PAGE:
Everyone’s doing it. Using the internet to search for a home, that is. Fully 92 percent of home buyers look for homes online, and 87 percent use the web to find a real estate professional, according to The 2014 National Association of Realtors® Profile of Home Buyers and Sellers.
Also interesting is that exactly half of home buyers used apps on their phone or tablet in their home search, 48 percent used mobile or tablet search engines, 48 percent called yard signs, and 44 percent went to open houses.
Despite tech startups hoping to disrupt the industry and cut agents out of the process, nearly all transactions are done through an agent, in fact, those who searched for homes online were actually more likely to purchase through an agent.
How shoppers do their research
As previously mentioned, and as you already knew, home buyers do their research, and they rely on a bevy of sources. Let’s face it – dreaming of a future home and shopping for months in advance is part of the fun. The challenge for the industry is to offer legitimate information and meet them where they shop.
But do buyers actually buy that home they found online? The NAR report indicates that 43 percent did buy a home they found online, but 33 percent found their home through a real estate professional, nine percent from a yard sign or open house, six percent from someone they knew personally, five percent from a home builder, three percent directly from the seller, and one percent from a print or newspaper ad.
In 2009, only 36 percent of shoppers located their future home online, so we should be fair and chalk this up to the improvements made in the real estate syndication space and data accuracy – it’s difficult to buy something that was sold months ago or didn’t exist in the first place.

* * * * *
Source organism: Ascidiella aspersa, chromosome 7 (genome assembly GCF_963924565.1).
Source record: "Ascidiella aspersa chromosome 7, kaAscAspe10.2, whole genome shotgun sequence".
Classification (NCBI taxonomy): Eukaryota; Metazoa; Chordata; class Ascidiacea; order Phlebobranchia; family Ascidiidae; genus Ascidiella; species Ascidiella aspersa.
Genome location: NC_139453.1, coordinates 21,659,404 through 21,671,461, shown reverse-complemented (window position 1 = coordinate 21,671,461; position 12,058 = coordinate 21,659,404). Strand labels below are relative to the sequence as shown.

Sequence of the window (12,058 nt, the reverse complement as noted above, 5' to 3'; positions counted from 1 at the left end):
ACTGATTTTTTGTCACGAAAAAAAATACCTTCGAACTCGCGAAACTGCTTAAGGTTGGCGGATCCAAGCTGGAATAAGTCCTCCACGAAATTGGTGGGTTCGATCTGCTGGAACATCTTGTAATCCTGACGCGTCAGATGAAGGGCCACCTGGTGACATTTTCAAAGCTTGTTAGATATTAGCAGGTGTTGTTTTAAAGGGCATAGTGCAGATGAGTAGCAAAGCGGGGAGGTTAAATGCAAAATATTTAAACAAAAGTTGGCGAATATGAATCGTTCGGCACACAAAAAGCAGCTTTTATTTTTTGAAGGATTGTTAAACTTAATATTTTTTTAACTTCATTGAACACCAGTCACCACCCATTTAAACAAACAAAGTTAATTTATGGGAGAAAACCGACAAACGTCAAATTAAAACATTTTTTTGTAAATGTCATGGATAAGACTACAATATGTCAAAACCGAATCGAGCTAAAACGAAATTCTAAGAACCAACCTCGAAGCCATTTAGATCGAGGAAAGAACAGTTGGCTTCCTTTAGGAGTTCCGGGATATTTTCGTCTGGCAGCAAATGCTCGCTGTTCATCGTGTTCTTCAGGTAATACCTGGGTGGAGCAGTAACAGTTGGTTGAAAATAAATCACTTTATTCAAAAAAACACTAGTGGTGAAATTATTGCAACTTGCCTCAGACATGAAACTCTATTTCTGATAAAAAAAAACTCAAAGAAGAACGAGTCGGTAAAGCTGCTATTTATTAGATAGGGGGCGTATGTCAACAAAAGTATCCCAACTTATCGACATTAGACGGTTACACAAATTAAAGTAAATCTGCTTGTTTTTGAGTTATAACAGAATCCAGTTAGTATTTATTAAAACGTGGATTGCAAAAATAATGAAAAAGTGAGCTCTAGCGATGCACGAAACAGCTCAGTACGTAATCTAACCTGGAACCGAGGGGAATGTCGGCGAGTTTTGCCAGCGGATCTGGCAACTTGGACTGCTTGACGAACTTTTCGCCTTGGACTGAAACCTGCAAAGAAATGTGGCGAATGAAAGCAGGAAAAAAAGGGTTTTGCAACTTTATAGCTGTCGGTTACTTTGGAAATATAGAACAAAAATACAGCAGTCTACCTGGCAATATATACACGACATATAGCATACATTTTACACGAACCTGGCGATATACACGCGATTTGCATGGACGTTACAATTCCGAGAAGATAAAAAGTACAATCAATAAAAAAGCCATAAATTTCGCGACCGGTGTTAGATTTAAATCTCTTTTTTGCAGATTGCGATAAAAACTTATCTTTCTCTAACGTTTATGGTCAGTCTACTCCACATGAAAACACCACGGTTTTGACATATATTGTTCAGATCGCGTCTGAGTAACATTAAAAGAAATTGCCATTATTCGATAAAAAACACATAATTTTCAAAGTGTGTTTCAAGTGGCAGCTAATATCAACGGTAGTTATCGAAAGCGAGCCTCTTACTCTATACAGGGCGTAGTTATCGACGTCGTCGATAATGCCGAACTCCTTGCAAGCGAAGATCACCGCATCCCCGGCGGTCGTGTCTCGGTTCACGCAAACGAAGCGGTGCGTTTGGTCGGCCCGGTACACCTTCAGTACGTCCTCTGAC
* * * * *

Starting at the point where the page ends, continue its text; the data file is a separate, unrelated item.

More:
What tight inventory has done to buyers
In most markets, inventory levels were extremely tight earlier this year and remain fairly tight, so buyers visited 10 homes and picked the winner two weeks faster than in 2013. With fewer homes for sale, the pressure is on to make a choice quickly, and getting it right is important, as first time buyers plan to stay in their home for 10 years, while repeat buyers plan to stay put for 15.
NAR indicates that 89 percent were satisfied with the buying process. What has the remaining 11 percent dissatisfied? Was it the agent, the lending process, the difficult sellers, the circumstances behind moving? That remains unclear, but this level of satisfaction has hovered around this point for years.
What buyers are looking for in 2014
The top consideration of all buyers is the quality of a neighborhood (69 percent), followed by convenience to their jobs (52 percent), affordability of homes (47 percent), and convenience to friends and family.
Less relevant to pulling the trigger, but still important is a home’s convenience to shopping (31 percent), the quality of the school district (30 percent), neighborhood design (28 percent), and convenience to entertainment (25 percent). Buyers’ median distance from their previous residence was 12 miles.
NAR points out that transportation costs and “green” features are more relevant, with 70 percent of buyers indicating that transportation costs are important, and 86 percent stating that heating and cooling costs are important. Two in three said energy efficient appliances and lighting were important.
Fully 79 percent of buyers purchased a detached single-family home, 8.0 percent a townhouse, 8.0 percent a condo, and 6.0 percent some other kind of housing. The typical home has three bedrooms and two bathrooms.
Half of all buyers purchased a home in a subdivision or suburb, 20 percent bought in a small town, 16 percent in an urban area, 11 percent in a rural area, and 3.0 percent in a resort/recreation area.
[notification type=”success” title=”READ ALSO: “]2014 stats: home SELLERS’ equity gains, tenure in homes, how they found their agent[/notification]